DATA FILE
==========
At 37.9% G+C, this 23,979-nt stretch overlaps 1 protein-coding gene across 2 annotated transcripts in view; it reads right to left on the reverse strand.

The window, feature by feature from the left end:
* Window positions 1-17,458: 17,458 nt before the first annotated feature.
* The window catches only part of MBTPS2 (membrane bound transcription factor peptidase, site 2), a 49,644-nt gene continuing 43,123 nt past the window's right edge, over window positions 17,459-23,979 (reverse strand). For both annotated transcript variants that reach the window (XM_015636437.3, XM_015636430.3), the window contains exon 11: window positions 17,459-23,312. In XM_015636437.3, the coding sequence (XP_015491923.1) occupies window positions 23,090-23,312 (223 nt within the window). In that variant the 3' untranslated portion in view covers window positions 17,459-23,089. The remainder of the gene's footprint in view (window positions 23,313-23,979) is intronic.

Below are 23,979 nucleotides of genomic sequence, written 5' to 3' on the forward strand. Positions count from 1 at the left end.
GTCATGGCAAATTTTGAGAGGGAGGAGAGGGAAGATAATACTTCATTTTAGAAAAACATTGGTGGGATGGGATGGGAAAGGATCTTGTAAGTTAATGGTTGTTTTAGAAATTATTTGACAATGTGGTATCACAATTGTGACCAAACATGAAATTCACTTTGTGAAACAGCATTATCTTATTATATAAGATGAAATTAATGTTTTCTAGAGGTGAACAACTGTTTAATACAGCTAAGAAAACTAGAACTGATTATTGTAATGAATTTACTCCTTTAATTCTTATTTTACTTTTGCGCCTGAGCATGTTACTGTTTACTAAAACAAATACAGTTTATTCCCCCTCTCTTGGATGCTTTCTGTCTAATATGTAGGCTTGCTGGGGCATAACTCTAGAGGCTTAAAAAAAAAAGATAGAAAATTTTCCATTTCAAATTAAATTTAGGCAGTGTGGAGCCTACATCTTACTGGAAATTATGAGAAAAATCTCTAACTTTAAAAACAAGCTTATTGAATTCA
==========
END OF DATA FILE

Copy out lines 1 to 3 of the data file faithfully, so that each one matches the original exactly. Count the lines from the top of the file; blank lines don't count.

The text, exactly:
At 37.9% G+C, this 23,979-nt stretch overlaps 1 protein-coding gene across 2 annotated transcripts in view; it reads right to left on the reverse strand.

The window, feature by feature from the left end:
* Window positions 1-17,458: 17,458 nt before the first annotated feature.